Conventional sensory methods often characterize products as if they are a static aggregation of attribute intensities. But it has long been recognized that many products have an important temporal component, and examples of this are seemingly limitless; consider that foods are chewed and broken down prior to swallowing with accompanying texture changes and flavour release, that carbonated beverages elicit numbing and prickling sensations in the mouth which attenuate with time, and that the skinfeel of many personal care products changes during application. More recently, methods such as temporal check-all-that-apply (TCATA) have been used to allow both trained assessors and consumers to describe samples continuously. This means that it is possible to investigate consumer hedonic clusters based on consumer liking data, and then to explore the temporal perceptions elicited within consumers clusters that are of interest. Continue reading Temporal methods add to innovation
Dominance rates arising from temporal dominance of sensations (TDS) data are almost always plotted and understood with reference to chance and significance lines. Chance lines are fully determined by the number of attributes, and represent what we might expect if poor reading but task-engaged monkeys picked the attributes. Significance lines are conventionally based on the 95% upper confidence limit for chance, therefore relating to a null hypothesis of attribute monkey-picking. Continue reading Do panelists “monkey-pick” attributes in TDS studies and how relevant is it to know?
To identify the sensory attributes that guide food choice, classical descriptive analyses are commonly used, however they do not take into account the dynamics involved during oral processing. The use of temporal methods provides more realistic information on the sensory changes during the time, approaching the consumers’ perception. Continue reading Understanding dynamic perceptions using Temporal check-all-that-apply (TCATA), Temporal dominance of sensations (TDS) and Progressive profile (PP): a case study with different fermented dairy products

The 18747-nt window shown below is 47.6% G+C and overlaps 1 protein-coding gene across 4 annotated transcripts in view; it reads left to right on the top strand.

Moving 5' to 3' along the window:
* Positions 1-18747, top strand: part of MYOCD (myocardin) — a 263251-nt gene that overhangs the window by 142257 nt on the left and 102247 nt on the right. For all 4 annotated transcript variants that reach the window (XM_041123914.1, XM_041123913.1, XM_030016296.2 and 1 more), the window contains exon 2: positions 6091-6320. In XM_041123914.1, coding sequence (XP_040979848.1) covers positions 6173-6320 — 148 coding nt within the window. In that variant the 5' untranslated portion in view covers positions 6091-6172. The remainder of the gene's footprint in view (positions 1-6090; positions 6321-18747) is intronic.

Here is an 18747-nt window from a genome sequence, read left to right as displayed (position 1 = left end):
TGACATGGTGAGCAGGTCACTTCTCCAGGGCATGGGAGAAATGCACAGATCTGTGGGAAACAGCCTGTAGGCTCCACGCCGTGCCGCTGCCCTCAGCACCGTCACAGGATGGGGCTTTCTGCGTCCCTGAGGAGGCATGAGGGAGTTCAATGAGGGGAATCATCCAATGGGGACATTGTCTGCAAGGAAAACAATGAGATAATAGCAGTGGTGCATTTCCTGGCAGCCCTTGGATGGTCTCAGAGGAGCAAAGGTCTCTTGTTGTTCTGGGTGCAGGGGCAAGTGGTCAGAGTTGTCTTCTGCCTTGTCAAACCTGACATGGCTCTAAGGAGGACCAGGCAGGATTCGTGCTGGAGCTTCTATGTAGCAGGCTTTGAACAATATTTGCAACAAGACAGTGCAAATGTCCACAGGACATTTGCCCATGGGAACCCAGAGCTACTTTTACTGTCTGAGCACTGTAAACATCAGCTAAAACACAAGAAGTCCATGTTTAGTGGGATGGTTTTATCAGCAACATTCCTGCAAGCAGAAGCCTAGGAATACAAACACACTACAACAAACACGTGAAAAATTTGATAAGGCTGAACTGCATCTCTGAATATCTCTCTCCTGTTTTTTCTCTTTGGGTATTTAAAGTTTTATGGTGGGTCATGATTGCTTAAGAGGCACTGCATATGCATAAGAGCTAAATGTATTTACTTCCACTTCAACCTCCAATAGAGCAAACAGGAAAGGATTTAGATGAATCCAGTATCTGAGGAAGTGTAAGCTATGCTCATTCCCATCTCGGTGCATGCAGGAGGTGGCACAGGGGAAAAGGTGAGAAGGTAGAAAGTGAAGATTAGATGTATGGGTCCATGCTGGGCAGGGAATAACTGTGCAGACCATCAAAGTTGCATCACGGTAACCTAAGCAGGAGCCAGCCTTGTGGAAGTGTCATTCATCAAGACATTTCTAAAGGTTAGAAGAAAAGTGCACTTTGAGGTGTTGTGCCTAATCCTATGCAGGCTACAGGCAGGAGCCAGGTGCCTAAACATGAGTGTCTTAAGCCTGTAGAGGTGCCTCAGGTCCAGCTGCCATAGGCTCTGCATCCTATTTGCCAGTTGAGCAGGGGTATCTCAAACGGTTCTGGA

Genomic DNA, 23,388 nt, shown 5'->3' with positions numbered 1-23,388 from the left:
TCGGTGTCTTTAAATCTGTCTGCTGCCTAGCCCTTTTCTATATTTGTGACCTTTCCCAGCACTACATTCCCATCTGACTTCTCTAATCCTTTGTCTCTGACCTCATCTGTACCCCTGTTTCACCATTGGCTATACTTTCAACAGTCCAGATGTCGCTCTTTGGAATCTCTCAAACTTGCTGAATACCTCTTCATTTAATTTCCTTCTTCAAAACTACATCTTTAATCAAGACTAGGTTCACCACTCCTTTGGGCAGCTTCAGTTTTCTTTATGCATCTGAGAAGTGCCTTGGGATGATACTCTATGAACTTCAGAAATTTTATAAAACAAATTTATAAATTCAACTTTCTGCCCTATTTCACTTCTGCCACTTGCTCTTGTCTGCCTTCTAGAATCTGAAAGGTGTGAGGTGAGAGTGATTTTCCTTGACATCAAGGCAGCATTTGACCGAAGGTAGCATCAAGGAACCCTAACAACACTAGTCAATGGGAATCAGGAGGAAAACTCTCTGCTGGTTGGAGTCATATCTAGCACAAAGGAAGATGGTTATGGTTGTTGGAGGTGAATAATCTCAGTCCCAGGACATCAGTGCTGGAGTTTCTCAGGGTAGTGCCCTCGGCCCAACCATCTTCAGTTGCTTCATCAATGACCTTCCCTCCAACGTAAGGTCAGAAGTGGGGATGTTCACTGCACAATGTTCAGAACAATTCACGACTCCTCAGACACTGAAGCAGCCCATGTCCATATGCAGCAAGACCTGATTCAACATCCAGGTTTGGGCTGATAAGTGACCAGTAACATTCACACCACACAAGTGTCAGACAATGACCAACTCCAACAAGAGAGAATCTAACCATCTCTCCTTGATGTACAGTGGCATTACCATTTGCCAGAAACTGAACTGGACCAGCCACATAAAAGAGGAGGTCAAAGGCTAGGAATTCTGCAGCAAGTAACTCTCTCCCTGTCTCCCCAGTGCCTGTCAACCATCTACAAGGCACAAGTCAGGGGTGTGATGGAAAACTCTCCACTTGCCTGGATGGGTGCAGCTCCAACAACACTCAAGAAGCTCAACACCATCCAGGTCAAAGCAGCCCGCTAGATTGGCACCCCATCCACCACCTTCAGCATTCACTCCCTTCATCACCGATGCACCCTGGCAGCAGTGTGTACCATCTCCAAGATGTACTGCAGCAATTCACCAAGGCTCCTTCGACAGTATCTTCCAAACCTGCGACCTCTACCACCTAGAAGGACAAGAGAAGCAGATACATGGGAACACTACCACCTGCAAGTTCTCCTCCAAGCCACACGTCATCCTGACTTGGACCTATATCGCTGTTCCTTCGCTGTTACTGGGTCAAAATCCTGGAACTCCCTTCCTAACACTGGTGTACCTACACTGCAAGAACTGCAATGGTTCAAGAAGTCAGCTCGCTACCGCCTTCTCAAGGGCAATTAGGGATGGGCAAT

The present study was to determine if and how TCATA could discriminate two variants of the same snack (A, B) that had previously been demonstrated perceptually similar by consumer liking and diagnostics. Consumers evaluated five consecutive bites of each variant at McCormick & Co., Inc.: via temporal liking on Day 1, TCATA with 12 emotion attributes on Day 2, and TCATA with 9 sensory attributes on Day 3. 112 consumers attended all 3 evaluation days. Continue reading Benefits and limitations with using Temporal Check-All-That-Apply (TCATA) with consumers to evaluate perceptually similar variants of a snack product
The feelings, tastes, flavors, and sounds elicited by ready-to-eat breakfast cereals in the mouth are perceived dynamically, and evolve within each bite, and over the multi-bite eating experience. Temporal check-all-that-apply (TCATA) is a temporal sensory method that extends the use of check-all-that-apply questions by allowing continuous selection of attributes based on applicability or noticeability. TCATA can permit characterization of the consumer perception dynamics of products. Continue reading Do teenaged chocolate-flavored cereal consumers go cuckoo trying to do TCATA while eating Cocoa Puffs?